Category Archives Guest Blogger


Creativity doesn’t come easy, at least not for me. It’s more of a fight with plenty of ups and down. Often it involves climbing to the top of one ladder, only to discover the need to jump off. Through it all I’ve discovered that striving to become more creative is a challenge worth the reward, because it helps us to become more of the person who we were designed to be.


In my own journey, I’ve found that when the creative spark is ignited we create our best work and lead more meaningful lives. Yet, becoming creative isn’t as easy as it seems. So I set out to write a book on the topic with the goal of helping others to become more creative and alive. And I’m super excited to announce that as of last week, the book has been released! The title of the book is, The Creative Fight. Check out the trailer below:

Do you want to become more creative? If so, read on!  Below are a few stories, images and ideas that I hope will strike a chord and inspire you to fight the good fight and live a better life. Let me begin by introducing you to the cast of characters that I hope will inspire: Miguel, Andrew, Jack and Chuck. The first character you probably know. His full name is Miguel de Cervantes. But what you probably didn’t know, is that…



How Your Fast Paced Everyday Life Can Hide Your Passion For Photography From You
You wake up to the alarm in the morning, jump (or slide) out of bed, down your coffee, check your calendar, throw on your clothes (or shower first if you’re lucky enough) race to the bus stop, school, work, event, wherever and go throughout your day trying to catch up, only to realize that you’re late to leave the office for your child’s big game but you hustle and get there just in time to catch little Sally cross the finish line, or start her recital, or take her to tutoring or…

Sound familiar?


I’m willing to bet that some of you are saying, “Exactly! I don’t have the energy to be passionate about photography. The only thing I’m passionate about is getting into my jammies at the end of the day.” Wait. I digress. Where was I?

Oh, yeah. Here’s the thing. You’re wrong.

I want you to think about all the times when you take a picture of your coffee, fancy plate of food, little Sally coming across the finish line, Grandma acting silly, a sunset at the beach, a flower, or even a structure that’s beautiful to you. I want you to think about the time you went to someone’s wedding (who had hired a perfectly good wedding photographer) and you still felt compelled to get “that” shot.

Do you pause to take those photos because you don’t have enough things to squeeze into the precious minutes of your day? To me, it sounds like you’re passionate about capturing a moment and at those times you might even be thinking…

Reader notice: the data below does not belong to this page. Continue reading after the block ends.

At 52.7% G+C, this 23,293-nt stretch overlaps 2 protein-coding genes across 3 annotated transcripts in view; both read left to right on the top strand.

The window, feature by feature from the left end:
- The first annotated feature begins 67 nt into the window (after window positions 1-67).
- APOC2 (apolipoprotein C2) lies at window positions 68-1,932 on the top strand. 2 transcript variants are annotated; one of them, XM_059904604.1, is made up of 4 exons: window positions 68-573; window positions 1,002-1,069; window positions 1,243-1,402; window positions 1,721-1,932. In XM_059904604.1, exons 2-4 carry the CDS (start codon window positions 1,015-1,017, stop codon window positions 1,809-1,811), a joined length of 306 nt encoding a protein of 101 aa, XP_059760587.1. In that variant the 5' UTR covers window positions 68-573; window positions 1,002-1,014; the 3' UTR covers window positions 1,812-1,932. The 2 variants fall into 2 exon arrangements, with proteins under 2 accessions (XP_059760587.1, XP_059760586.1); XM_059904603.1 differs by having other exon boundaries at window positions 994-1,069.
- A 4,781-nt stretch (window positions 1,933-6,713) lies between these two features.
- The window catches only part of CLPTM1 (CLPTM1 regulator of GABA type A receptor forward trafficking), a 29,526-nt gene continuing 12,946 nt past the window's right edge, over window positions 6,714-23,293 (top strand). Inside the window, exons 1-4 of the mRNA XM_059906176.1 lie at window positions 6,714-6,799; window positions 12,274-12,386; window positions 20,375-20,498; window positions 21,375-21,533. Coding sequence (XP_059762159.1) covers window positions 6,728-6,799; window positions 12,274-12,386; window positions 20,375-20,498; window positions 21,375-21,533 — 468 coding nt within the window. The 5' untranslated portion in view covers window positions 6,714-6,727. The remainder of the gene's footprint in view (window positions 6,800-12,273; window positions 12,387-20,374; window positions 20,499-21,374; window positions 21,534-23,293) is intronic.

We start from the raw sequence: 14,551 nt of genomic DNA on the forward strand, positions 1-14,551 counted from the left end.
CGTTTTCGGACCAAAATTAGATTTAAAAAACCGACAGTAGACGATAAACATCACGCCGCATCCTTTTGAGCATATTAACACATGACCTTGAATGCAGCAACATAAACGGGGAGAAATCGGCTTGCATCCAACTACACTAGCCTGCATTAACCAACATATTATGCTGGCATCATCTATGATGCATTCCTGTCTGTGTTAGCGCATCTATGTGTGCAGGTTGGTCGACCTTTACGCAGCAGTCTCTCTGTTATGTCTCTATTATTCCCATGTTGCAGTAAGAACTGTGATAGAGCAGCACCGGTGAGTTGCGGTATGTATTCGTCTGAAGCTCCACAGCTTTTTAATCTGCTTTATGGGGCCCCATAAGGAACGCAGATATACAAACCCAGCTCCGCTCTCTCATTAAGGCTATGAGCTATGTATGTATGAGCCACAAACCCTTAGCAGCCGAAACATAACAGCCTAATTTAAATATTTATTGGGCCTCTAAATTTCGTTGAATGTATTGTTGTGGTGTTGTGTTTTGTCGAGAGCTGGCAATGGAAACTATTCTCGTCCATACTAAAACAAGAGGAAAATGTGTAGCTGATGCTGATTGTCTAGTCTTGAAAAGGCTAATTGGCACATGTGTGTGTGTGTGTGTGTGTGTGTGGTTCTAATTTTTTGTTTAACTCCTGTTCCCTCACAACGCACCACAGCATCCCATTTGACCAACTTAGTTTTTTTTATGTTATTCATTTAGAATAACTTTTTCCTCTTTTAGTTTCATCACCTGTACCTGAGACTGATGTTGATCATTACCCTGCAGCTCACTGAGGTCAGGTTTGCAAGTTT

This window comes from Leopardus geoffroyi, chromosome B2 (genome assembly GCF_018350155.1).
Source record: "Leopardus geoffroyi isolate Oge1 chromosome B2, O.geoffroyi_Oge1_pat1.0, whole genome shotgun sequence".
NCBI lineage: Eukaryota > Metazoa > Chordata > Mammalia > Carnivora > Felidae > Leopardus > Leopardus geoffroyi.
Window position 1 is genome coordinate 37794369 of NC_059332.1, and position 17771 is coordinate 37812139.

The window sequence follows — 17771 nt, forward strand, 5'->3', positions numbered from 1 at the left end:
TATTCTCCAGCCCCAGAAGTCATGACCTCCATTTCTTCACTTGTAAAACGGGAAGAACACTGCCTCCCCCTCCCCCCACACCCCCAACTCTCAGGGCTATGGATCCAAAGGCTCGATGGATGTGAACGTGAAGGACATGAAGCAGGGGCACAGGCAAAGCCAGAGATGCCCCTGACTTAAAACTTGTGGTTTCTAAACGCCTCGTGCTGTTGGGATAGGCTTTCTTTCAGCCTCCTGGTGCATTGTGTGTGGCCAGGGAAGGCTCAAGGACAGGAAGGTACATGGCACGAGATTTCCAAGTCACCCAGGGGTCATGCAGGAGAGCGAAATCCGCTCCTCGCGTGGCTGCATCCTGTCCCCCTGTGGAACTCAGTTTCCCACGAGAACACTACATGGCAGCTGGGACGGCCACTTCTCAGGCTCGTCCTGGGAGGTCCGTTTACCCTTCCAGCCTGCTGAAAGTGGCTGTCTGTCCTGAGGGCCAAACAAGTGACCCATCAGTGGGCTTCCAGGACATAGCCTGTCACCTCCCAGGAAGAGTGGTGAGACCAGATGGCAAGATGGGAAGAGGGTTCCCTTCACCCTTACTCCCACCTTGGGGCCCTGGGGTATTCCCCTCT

“I’d love to be able to zoom in on little Sally when she’s on the field.”


“How long do I have to wait for the guy in the Speedo to move out of my perfect sunset shot?!”


“I wish that wedding photographer would get out of my way because I HAVE THE PERFECT SHOT!”

Haha! (I’m sorry, but I know a lot of wedding photographers and that last one makes me giggle.)

The point is that you are passionate about photography and you are having photographer’s thoughts. So, own it! Love it! Do it! Here’s some of the best advice I can give you about all of it. Ready?

Pay attention to your photographer’s thoughts, give them an extra few seconds and your passion will reveal itself to you. If you take those images, look at them again and enjoy them and appreciate that moment. If you have an extra minute or two, take them into an app or program and have fun with the process. You might as well because you’re passionate about it. ;)

Have a wonderful day everyone!

You can read more of Kalebra’s writings and see more of her photography at, and follow her on Twitter, Instagram, Google+, and Pinterest.


Hello from Whidbey Island, WA, USA! I’m a fine-art photographer and long-time fan of Scott Kelby. I became a fine-art photographer because it allows me to follow my interests and passions down pretty much any rabbit hole. I’m particularly passionate about alternative and historical processes and combining those processes into modern workflows. In addition to being a photographer, I am a core faculty member at the Photographic Center Northwest in Seattle. I teach all sorts of classes on black and white film, Photoshop and Lightroom, Visual Literacy, and alternative and historical processes.


When Brad reached out to me about guest blogging, I spent several days thinking about what to write. At first I thought about sharing some great Photoshop techniques for editing or printing, but then I thought about how this is Scott’s blog and what could I possibly share that’s new? Scott has literally written tons of books about Photoshop, Lightroom, and Photography. Then I thought about walking through one of my shoots and post-processing processes. But again, those thoughts of self doubt crept in. So now I sit staring at a blank screen unable to shut off the voice inside my head telling me that I don’t have anything unique and important to say.